Celebrating its 25th anniversary, The Woman In Black is on tour again and recently stopped at Bradford’s Alhambra where Leo Owen (@LeoGirlOwen) caught the show …
From its humble beginnings at the Stephen Joseph Theatre in Scarborough, The Woman In Black has been a West End hit for the past 22 years. Stephen Mallatratt’s adaptation of Susan Hill’s novella was first commissioned by its current director Robin Herford. Back in 1987, Herford needed an economical production, resulting in the success of Mallatratt’s play relying on audience imagination, rather than big casts and elaborate sets.
Twenty-five years on and the play’s still going strong, Hollywood has recently reinvented Hill’s story for the big screen and the novella now forms part of the GCSE syllabus. The fizz of freshly-opened drinks bottles and rustle of wrappers combines with the sound of bemused whispering teens, the nervous laughter of anticipation and jumpy audience members as the lights dim.
We’re met with an elderly gentleman apologetically excusing the mumbled reading he’s giving: “Forgive me – I’m not an actor.” Another cast member is planted in the audience and acts as director, trying to get “Arthur” to project his voice but repeatedly failing, resulting in a repetitive and surprisingly comical opening.
With a nod to Shakespearean prologues, Mallatratt begins with the Director estimating how long Arthur’s manuscript will take to read. In keeping with Hill’s original, once it’s established our lead character is telling a story from his past, the audience are transported to Eel Marsh House in Crythin Gifford. The Director (Antony Eden) takes on the role of the younger Arthur while Arthur (Julian Forsyth) becomes all other central characters in his story.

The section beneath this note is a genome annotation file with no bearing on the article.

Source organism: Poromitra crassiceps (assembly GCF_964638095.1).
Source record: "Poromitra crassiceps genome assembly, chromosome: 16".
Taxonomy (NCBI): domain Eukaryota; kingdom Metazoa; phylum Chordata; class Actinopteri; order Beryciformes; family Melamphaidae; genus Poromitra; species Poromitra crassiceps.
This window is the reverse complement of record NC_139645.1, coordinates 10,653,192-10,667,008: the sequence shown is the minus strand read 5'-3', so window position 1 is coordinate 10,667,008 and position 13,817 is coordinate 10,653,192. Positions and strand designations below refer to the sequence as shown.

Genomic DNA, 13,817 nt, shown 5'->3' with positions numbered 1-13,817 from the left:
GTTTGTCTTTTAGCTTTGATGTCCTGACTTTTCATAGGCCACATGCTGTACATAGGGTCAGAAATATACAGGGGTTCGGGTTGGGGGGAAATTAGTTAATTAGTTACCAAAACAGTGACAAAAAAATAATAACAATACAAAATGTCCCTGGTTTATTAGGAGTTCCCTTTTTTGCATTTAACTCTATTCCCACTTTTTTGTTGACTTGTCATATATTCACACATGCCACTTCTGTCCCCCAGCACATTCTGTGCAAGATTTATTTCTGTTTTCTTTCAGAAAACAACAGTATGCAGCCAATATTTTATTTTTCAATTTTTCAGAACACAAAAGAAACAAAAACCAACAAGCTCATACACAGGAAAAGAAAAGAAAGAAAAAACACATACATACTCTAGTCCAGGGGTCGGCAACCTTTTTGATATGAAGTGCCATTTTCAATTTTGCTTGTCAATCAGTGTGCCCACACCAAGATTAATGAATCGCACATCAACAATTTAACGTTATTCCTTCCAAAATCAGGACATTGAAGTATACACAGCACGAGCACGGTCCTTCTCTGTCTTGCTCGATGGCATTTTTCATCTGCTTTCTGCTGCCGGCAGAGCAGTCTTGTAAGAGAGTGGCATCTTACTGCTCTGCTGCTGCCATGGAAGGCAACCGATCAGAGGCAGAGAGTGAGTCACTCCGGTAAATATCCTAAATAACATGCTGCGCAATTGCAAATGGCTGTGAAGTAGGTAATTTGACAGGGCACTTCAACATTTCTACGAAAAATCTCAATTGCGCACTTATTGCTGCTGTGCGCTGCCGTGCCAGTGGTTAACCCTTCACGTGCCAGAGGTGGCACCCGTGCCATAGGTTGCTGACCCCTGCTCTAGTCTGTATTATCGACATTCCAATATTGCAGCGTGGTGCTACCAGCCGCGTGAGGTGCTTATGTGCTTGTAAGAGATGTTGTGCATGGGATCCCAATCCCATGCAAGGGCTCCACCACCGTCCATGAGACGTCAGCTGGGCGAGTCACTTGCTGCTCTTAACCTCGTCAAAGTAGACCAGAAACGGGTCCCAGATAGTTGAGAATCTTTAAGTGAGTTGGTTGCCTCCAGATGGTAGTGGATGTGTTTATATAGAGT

As the play is presented as a work in progress, the performance stops and starts, almost in keeping with Hill’s original chapter breaks. The set is minimal (a trunk, a chair, a book stand, dusty sheets…), relying on Hill’s description for narration, “recorded sounds” and limited props to signify location shifts. Julian Forsyth’s many character parts are represented by simple costume changes such as the addition of a coat while a third uncredited actor makes the odd silent appearance as the titular, Woman In Black. A female voice-over is used for readings of extracts from the Woman In Black’s letters. Additions of a music box and torch to light a blackened stage add to the eeriness.
Like the recent Daniel Radcliffe film version, Mallatratt’s Woman In Black reinvents Hill’s original but unlike Jane Goldman’s screenplay, it is stripped down, rather than sexed-up. Relying more on traditional story-telling methods common in the Victorian era, the play makes good use of dual narration, remaining fairly faithful to its slow-burning source material. It’s more direct than the novella and as a result less suspenseful, although as it’s a live performance moments the rollercoaster finally drops are more obviously marked.
With its own twist ending and surprisingly comical tone, the stage version of The Woman In Black is unlikely to satisfy fans of Hill’s original but it will undoubtedly aid the understanding of many a school theatre group. Drama students will also undoubtedly be impressed by two fantastic lead performances from Forsyth and Eden.
Showing March 4-9 2013 at Bradford Alhambra before continuing on tour, for dates please visit: